James Doohan May 23, 2010 9:56:41 GMT 1
Post by Laurence on May 23, 2010 9:56:41 GMT 1
James Montgomery Doohan was born March 3, 1920, in Vancouver, British Columbia, youngest of four children of William Doohan and his wife Sarah. He wrote in his autobiography, "Beam Me Up, Scotty," that his father was a drunk who made life miserable for his wife and children. So, at 19, James escaped the turmoil at home by joining the Canadian army, becoming a lieutenant in artillery. He was among the Canadian forces that landed on Juno Beach on D-Day. The Canadians crossed a minefield laid for tanks; the soldiers weren't heavy enough to detonate the bombs. At 11:30 that night, he was machine-gunned, taking six hits: one that took off his middle right finger, four in his leg and one in the chest. The chest bullet was stopped by his silver cigarette case.
Returning from the war, Doohan worked as an actor on Canadian radio, before heading off to New York, where he studied drama alongside Leslie Nielsen and Tony Randall. He was a regular on the Canadian kids' science fiction series, Space Command. and his early American television work included episodes of Gunsmoke, Bonanza, Daniel Boone, The FBI, Hazel, The Virginian, and The Outer Limits. But he will always be remembered as the engineer on the Starship Enterprise on the original Star Trek.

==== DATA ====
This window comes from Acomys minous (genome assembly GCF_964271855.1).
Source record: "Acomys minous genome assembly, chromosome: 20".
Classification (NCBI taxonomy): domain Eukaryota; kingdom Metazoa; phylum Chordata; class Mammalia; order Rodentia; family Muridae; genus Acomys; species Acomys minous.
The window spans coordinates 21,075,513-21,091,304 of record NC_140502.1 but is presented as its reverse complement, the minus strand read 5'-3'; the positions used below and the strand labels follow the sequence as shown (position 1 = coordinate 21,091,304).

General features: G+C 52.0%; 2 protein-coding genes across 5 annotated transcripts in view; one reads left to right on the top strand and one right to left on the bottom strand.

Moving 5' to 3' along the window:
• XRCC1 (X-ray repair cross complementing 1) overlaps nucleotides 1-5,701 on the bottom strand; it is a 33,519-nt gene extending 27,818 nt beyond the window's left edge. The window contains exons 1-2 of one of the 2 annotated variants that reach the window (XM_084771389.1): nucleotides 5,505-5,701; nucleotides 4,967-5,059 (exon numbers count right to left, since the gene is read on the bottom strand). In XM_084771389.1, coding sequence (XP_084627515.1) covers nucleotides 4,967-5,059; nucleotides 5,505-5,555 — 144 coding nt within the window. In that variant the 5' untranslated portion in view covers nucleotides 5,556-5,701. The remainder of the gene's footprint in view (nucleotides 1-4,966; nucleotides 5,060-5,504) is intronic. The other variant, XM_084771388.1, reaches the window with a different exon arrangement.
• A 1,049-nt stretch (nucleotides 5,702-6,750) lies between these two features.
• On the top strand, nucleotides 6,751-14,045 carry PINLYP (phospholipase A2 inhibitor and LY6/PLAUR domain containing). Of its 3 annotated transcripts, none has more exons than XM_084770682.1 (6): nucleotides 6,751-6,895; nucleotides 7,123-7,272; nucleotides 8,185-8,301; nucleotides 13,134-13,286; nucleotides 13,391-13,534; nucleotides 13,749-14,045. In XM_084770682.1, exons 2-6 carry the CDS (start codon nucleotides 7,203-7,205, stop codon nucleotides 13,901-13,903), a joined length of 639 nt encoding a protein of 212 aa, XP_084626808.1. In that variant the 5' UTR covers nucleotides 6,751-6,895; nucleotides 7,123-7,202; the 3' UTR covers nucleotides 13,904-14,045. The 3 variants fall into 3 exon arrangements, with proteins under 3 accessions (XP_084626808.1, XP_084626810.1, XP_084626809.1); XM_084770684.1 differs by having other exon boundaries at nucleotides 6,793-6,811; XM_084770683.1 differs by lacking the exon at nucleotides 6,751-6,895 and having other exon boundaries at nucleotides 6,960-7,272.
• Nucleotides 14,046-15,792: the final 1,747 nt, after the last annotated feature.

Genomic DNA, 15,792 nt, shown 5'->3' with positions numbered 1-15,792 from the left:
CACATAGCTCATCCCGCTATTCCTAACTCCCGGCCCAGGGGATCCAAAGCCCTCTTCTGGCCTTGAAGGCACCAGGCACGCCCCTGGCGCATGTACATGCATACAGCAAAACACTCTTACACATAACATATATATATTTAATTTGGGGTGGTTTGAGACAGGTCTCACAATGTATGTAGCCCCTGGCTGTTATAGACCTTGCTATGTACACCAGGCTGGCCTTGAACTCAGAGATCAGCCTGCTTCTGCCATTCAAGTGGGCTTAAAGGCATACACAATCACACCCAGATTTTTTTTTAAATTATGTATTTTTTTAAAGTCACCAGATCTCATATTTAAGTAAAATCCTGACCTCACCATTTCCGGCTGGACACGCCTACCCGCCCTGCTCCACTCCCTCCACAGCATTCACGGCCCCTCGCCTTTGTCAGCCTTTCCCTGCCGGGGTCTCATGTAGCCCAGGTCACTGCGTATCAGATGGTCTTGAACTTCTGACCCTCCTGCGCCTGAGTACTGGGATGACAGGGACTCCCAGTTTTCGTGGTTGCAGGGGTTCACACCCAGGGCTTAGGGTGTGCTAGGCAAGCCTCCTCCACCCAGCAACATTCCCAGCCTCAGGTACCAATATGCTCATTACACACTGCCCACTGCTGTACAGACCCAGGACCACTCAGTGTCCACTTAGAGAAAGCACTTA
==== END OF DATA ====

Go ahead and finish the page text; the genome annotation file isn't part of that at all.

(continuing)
He auditioned for the role as an engineer in a new space adventure on NBC in 1966. A master of dialects from his early years in radio, he tried seven different accents. "The producers asked me which one I preferred. I believed the Scot voice was the most commanding. So I told them, 'If this character is going to be an engineer, you'd better make him a Scotsman.'"
His performance as the miracle-worker on board the galactic spacecraft inspired many young people to choose that career. So many, in fact, that when Doohan was diagnosed with Alzheimer's and announced that he would be withdrawing from public life, the news was mentioned with sincere sadness in NASA newsletters and publications like Aviation Week and Space Technology. Neil Armstrong, the first man on the moon, paid his own personal tribute when he said: "I am an engineer," he said, "...and I want a Chief Engineering officer like Montgomery Scott, because I know Scotty will get the job done, and do it right. Even if I often hear him say, 'But Ceptain, I donna have enough time!' So from one old engineer to another, thanks Scotty." James Doohan passed away on 20th July, 2005 aged 85.